The Meal

A short story that takes place in a post-apocalyptic world, where zombies roams the face of the earth, forcing the survivors to barricade themselves into their homes, living out their lives with no or little contact with each other. In one house an old man heads down the basement, carrying a food-tray in his old hands. You can also get this story in other formats, free @ Smashwords.

The quivering hands caused the pistol to drum against the tray. In silence, he stood in front the doorway, looking down at the dim light pouring up from the basement. With a sigh, he began to stagger down the stairs. A smell of decay and flaking walls greeted him as he stepped out onto the old plastic carpet in the worn-down basement.

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Exploration

Bloober’s large eyes were set on the dark silhouette, beside a glooming structure, elevating a couple hundred yards ahead. The dust-filled wind played with his dark leather cloak as his green bulbous body slid over the rough surface, leaving a trail of thick sludge behind.

Seen, heard, felt anything, scout?

Sahaen’s telepathic question popped up in his head like a vague thought.

Sound detected, approaching objects’, report follow.

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The Last Card

The bet was crazy, like the look in the Major’s grey, bloodshot eyes. Jack couldn’t help it, not if he wanted to leave in one piece. The droid whirled as it prepared to throw that last, life-changing, card on the table. With a pop, the card flew through the air, thick of smoke and anticipation.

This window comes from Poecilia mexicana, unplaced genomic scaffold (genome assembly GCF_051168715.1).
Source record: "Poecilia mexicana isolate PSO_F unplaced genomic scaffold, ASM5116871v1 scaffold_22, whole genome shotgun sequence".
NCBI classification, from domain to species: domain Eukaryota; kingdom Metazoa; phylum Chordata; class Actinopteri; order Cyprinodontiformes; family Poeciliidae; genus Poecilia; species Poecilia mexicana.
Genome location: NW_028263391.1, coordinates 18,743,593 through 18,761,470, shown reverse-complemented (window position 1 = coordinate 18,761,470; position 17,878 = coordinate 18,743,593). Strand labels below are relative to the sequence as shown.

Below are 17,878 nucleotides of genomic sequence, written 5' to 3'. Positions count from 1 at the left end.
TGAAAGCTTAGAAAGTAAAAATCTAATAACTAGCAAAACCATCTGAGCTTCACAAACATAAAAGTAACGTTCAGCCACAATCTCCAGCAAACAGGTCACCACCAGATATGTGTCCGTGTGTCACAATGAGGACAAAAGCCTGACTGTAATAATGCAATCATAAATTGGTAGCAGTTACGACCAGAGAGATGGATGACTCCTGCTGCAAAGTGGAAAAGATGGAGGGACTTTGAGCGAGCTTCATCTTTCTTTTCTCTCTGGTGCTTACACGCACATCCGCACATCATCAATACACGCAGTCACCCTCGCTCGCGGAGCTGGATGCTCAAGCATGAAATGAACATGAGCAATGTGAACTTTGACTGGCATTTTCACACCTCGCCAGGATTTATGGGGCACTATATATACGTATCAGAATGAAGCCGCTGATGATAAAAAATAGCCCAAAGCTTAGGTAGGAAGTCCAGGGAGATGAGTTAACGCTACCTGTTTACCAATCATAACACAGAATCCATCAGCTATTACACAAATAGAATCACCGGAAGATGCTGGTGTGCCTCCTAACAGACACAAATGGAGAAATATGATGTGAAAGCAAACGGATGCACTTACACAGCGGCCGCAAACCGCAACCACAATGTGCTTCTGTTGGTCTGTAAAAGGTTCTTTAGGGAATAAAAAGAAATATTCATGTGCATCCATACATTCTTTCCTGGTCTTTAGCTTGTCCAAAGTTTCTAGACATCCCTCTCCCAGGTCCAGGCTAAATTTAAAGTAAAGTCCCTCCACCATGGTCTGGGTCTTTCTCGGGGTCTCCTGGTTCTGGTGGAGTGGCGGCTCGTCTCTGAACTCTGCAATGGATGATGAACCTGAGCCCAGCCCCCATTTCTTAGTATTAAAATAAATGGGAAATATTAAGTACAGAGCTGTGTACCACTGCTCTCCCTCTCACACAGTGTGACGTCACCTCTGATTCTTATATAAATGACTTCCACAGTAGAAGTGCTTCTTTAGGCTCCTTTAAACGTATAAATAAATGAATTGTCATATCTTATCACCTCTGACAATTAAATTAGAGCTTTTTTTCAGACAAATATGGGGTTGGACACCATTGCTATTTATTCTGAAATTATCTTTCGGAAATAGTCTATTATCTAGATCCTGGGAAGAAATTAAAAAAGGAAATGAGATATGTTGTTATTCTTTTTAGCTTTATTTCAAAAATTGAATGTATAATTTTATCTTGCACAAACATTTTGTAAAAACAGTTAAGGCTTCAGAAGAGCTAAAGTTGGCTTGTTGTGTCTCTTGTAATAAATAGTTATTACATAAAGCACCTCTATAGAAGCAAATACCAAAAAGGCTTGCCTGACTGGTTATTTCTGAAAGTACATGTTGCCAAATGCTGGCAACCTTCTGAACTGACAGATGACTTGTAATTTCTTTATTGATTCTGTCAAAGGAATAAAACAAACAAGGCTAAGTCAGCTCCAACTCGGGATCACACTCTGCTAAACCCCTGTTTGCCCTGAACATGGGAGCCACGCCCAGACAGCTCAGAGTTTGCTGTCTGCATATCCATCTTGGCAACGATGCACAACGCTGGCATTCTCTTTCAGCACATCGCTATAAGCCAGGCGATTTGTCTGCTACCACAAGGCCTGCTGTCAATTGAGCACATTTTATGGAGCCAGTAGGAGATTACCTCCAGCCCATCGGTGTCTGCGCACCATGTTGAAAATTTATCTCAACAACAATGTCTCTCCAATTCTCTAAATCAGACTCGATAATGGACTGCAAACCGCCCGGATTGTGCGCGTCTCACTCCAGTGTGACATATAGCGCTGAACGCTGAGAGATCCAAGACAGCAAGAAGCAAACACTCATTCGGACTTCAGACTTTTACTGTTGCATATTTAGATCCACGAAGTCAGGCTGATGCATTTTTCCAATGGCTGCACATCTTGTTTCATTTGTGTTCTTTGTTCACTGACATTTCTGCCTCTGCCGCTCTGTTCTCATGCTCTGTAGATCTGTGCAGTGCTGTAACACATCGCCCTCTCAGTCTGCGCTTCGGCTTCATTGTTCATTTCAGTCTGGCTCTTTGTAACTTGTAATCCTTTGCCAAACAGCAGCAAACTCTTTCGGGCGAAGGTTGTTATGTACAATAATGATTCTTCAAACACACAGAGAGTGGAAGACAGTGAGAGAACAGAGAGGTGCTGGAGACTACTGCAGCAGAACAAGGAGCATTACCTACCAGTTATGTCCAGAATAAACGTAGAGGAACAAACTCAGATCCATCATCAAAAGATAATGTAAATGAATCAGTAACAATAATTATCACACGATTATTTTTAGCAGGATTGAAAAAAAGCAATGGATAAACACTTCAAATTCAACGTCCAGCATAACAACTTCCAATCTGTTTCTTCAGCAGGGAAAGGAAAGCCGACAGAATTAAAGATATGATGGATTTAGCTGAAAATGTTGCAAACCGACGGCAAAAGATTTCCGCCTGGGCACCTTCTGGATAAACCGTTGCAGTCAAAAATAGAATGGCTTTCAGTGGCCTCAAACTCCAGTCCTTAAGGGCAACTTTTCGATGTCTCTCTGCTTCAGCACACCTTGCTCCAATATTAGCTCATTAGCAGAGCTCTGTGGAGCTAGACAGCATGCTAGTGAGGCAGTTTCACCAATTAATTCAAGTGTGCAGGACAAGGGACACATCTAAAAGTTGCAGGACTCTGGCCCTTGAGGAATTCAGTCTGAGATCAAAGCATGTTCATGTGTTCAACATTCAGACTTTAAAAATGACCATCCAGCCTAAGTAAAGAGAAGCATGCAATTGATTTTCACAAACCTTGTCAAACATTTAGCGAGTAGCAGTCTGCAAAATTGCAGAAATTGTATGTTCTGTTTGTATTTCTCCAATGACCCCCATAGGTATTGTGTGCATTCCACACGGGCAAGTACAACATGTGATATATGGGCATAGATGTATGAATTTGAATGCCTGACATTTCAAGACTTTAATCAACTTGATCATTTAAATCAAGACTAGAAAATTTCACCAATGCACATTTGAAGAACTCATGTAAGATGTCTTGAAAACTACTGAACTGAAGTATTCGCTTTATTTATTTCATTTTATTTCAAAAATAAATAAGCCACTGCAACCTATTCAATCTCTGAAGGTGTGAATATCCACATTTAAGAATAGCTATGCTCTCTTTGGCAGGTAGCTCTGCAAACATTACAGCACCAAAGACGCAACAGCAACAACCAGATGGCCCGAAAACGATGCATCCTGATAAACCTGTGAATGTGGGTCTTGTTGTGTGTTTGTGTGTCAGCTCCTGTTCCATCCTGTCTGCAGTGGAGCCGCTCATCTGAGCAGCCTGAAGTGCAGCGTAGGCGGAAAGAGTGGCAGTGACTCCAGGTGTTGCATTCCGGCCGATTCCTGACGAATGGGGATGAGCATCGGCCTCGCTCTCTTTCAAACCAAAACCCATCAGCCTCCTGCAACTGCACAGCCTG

Nine of Spades.

The room roared. The Major sprung up on unstable legs, sending his chair crashing to the floor. Jack swallowed, chuckled and felt his jaw relaxing. It was over – the pot was his.

He looked at the girl. She greeted him with pinched lips and faint furrows on her forehead. A silent tear escaped her alerted eyes.

“Am I free to go now, daddy?” She asked.

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· Copyright © 2015 by Ken Bergman All Rights Reserved ·

Her Vow

The dinner knife slid into Eric’s throat like butter. He sniveled and froze in his seat. A couple of guests gasped, gazing confounded at them. They had known about it, long before she stumbled upon them, going at it like rabbits. Now it was her turn to be demoralizing.

With a smile, she pulled out the knife, blew a kiss to her sister’s ash gray face and rose from the seat. The blood created jagged pink stripes, on the white dress. A thin film of blood covered the diamond on her finger. Is it a blood diamond now, she pondered. Then she buried the knife deep into Eric’s neck, sending his face into the broiled salmon.

She leaned down and whispered, “’Til death do us part, darling.”

Eric’s rattled puffs and the rustling from her dress, accompanied her out, into a brand new world.

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· Copyright © 2015 by Ken Bergman All Rights Reserved ·

A Quarter Short

“There is a quarter missing…”

Her head begun to spin like a slow carousel, her throat dried up and when she tried to swallow, she started coughing. The tall man in front of her uttered a hollow sigh, while his bluish-gray eyes, moved over the endless line of people behind her.

“Excuse me?” she asked with a hoarse voice and shook her head.

The man stared deep into her eyes.

“A quarter, there’s a quarter missing, for the charge.” His voice was sharp and it planted a seed of doubt in her head.

“But, but I gave you the money,” she looked back at the man with big innocent eyes, “I know I did!”

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The Girl in The Woods

As she pressed her youthful body against the moss-covered tree log, rough bark plates nibbled her skin through her T-shirt. Her heart was acting like a powerful and sweaty drummer solo. She moved eyes moved back and forth, as she listened.